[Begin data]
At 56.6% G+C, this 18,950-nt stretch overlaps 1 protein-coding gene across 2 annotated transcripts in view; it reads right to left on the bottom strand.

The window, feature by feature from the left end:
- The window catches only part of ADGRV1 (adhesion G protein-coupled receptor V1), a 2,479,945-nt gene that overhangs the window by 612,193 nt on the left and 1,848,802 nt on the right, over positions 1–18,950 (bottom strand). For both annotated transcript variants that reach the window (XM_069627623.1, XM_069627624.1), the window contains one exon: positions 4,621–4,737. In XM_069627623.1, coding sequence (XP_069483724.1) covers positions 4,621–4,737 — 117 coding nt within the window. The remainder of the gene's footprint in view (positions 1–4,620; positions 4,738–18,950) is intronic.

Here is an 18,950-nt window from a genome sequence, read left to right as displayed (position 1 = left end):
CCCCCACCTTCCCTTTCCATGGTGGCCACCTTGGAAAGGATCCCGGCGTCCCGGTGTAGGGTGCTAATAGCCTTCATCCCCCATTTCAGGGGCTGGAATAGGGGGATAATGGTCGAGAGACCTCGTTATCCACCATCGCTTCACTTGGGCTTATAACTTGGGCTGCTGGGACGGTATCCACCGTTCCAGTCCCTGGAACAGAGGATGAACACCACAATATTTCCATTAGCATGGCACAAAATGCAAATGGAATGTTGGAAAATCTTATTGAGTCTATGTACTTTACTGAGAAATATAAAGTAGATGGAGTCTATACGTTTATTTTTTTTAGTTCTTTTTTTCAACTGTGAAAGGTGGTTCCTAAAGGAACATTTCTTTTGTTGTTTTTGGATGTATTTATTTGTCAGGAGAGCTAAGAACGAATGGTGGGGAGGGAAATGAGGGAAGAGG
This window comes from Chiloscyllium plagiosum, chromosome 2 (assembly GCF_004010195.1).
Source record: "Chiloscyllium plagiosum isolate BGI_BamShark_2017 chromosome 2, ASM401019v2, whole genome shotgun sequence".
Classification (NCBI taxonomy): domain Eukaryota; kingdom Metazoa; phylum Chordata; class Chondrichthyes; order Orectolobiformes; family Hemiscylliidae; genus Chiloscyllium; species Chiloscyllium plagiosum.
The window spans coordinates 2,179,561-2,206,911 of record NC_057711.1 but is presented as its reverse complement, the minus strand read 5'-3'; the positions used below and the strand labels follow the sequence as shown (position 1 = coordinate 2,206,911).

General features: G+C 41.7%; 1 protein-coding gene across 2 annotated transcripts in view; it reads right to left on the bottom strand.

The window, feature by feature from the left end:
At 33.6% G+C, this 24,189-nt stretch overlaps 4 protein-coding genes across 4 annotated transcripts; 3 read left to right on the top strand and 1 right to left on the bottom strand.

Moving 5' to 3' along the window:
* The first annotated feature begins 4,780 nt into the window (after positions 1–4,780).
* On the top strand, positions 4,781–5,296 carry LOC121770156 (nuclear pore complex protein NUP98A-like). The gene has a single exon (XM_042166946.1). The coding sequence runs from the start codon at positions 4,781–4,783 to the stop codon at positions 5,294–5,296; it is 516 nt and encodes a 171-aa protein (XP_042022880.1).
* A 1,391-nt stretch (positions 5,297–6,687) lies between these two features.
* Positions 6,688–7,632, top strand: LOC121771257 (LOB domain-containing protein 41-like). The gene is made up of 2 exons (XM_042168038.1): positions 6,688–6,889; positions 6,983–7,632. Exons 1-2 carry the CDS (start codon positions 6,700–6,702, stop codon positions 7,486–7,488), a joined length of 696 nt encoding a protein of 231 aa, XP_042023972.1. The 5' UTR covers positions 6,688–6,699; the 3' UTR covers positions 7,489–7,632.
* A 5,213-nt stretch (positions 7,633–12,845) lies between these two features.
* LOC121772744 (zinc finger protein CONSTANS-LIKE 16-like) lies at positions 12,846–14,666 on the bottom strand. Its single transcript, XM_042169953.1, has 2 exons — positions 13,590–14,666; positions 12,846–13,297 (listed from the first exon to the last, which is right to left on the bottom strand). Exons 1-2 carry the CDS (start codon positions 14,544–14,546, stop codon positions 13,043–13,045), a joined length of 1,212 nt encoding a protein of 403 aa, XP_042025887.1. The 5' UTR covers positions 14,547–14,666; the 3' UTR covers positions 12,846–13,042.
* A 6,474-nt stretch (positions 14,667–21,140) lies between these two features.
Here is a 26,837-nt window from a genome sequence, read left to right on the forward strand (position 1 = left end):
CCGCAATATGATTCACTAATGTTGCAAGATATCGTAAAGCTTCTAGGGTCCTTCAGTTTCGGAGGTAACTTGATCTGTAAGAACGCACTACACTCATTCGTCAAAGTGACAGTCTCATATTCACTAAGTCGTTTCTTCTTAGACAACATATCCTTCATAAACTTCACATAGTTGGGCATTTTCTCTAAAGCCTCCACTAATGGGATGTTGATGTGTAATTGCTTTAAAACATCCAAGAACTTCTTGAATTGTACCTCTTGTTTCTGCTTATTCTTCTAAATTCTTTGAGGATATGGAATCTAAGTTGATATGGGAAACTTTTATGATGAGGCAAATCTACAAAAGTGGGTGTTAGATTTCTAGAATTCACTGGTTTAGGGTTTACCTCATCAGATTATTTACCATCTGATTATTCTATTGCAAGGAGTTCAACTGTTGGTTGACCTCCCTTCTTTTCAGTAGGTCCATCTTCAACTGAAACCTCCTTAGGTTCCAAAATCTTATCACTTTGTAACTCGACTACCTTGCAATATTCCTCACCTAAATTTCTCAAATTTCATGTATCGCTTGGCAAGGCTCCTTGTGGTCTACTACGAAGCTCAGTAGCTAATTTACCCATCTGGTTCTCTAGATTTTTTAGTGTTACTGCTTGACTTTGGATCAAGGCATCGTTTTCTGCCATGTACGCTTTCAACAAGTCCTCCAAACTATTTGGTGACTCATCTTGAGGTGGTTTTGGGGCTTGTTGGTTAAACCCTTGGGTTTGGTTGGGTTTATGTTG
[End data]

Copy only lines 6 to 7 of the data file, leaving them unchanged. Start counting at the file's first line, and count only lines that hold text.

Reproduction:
This window comes from Chiloscyllium plagiosum, chromosome 2 (assembly GCF_004010195.1).
Source record: "Chiloscyllium plagiosum isolate BGI_BamShark_2017 chromosome 2, ASM401019v2, whole genome shotgun sequence".